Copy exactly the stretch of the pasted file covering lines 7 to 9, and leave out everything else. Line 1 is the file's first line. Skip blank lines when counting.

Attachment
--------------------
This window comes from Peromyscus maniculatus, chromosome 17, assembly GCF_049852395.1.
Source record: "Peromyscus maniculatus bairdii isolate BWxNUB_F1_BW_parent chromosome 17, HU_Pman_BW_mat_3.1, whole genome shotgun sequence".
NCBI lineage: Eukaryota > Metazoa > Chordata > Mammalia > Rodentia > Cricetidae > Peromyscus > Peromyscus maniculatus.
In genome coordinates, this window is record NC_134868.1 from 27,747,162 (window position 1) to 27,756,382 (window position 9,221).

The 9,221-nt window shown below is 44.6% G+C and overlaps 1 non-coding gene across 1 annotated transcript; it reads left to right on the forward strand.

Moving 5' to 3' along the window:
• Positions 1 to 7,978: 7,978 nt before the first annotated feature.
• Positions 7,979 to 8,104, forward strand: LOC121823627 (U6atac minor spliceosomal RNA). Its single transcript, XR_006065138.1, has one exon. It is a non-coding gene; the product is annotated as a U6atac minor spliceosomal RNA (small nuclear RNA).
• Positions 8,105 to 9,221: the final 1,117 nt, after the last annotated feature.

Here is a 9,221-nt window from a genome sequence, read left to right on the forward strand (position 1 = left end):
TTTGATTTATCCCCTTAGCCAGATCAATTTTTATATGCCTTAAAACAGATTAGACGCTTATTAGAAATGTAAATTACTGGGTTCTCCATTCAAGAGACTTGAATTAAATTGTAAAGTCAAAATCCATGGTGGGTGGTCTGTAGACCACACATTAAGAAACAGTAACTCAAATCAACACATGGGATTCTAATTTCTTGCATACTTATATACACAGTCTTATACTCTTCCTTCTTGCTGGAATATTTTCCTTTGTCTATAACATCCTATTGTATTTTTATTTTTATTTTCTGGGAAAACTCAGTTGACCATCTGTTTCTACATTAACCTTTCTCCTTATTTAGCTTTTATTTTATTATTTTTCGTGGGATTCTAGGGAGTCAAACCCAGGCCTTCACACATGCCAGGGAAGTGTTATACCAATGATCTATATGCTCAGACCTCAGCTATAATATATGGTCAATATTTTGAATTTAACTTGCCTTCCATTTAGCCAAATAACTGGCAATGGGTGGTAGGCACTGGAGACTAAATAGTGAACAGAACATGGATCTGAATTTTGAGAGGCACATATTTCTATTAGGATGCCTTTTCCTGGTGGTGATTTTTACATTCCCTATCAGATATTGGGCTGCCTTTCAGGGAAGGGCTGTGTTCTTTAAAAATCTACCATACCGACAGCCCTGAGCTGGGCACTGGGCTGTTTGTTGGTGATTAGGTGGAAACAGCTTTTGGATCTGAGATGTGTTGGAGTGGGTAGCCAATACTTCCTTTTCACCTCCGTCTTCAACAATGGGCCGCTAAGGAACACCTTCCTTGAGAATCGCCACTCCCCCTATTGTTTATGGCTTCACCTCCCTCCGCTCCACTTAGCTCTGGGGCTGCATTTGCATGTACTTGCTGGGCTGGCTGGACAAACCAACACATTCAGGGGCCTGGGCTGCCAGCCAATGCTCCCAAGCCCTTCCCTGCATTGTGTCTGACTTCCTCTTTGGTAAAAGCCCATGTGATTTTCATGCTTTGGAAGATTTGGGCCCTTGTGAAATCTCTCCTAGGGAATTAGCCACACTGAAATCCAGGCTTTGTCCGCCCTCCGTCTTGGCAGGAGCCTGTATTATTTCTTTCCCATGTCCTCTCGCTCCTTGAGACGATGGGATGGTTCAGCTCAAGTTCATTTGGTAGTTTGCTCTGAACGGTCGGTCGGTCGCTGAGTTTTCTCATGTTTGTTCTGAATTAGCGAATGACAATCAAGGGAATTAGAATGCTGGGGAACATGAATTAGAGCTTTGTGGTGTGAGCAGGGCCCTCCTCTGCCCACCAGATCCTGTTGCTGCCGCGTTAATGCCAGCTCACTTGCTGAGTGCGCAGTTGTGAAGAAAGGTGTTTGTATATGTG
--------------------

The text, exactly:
• Positions 1 to 7,978: 7,978 nt before the first annotated feature.
• Positions 7,979 to 8,104, forward strand: LOC121823627 (U6atac minor spliceosomal RNA). Its single transcript, XR_006065138.1, has one exon. It is a non-coding gene; the product is annotated as a U6atac minor spliceosomal RNA (small nuclear RNA).
• Positions 8,105 to 9,221: the final 1,117 nt, after the last annotated feature.